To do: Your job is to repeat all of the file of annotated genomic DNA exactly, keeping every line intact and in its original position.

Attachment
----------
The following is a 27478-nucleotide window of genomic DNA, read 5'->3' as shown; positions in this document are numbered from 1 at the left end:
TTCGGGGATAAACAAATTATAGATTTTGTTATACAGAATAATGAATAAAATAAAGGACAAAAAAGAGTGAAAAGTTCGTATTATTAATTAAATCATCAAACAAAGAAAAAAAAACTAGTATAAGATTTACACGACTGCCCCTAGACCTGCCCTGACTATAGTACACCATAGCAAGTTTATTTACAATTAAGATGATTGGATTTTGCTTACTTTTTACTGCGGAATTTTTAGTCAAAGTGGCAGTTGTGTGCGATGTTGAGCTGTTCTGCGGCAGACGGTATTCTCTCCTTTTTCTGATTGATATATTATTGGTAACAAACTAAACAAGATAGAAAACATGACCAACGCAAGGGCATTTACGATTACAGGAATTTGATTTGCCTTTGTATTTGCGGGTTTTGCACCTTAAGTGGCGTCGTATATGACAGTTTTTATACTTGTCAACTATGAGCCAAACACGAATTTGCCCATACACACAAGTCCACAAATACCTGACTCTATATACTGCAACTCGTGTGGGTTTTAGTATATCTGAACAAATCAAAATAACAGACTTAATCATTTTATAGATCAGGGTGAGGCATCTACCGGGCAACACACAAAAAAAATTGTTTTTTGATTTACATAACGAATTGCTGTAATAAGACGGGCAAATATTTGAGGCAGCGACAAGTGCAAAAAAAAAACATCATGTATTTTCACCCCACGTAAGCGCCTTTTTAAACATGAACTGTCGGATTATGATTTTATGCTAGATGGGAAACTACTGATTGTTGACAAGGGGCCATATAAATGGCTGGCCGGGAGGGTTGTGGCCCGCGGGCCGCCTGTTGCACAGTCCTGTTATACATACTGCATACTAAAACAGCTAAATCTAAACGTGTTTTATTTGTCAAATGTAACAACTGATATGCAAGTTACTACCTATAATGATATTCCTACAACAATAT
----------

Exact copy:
The following is a 27478-nucleotide window of genomic DNA, read 5'->3' as shown; positions in this document are numbered from 1 at the left end:
TTCGGGGATAAACAAATTATAGATTTTGTTATACAGAATAATGAATAAAATAAAGGACAAAAAAGAGTGAAAAGTTCGTATTATTAATTAAATCATCAAACAAAGAAAAAAAAACTAGTATAAGATTTACACGACTGCCCCTAGACCTGCCCTGACTATAGTACACCATAGCAAGTTTATTTACAATTAAGATGATTGGATTTTGCTTACTTTTTACTGCGGAATTTTTAGTCAAAGTGGCAGTTGTGTGCGATGTTGAGCTGTTCTGCGGCAGACGGTATTCTCTCCTTTTTCTGATTGATATATTATTGGTAACAAACTAAACAAGATAGAAAACATGACCAACGCAAGGGCATTTACGATTACAGGAATTTGATTTGCCTTTGTATTTGCGGGTTTTGCACCTTAAGTGGCGTCGTATATGACAGTTTTTATACTTGTCAACTATGAGCCAAACACGAATTTGCCCATACACACAAGTCCACAAATACCTGACTCTATATACTGCAACTCGTGTGGGTTTTAGTATATCTGAACAAATCAAAATAACAGACTTAATCATTTTATAGATCAGGGTGAGGCATCTACCGGGCAACACACAAAAAAAATTGTTTTTTGATTTACATAACGAATTGCTGTAATAAGACGGGCAAATATTTGAGGCAGCGACAAGTGCAAAAAAAAAACATCATGTATTTTCACCCCACGTAAGCGCCTTTTTAAACATGAACTGTCGGATTATGATTTTATGCTAGATGGGAAACTACTGATTGTTGACAAGGGGCCATATAAATGGCTGGCCGGGAGGGTTGTGGCCCGCGGGCCGCCTGTTGCACAGTCCTGTTATACATACTGCATACTAAAACAGCTAAATCTAAACGTGTTTTATTTGTCAAATGTAACAACTGATATGCAAGTTACTACCTATAATGATATTCCTACAACAATAT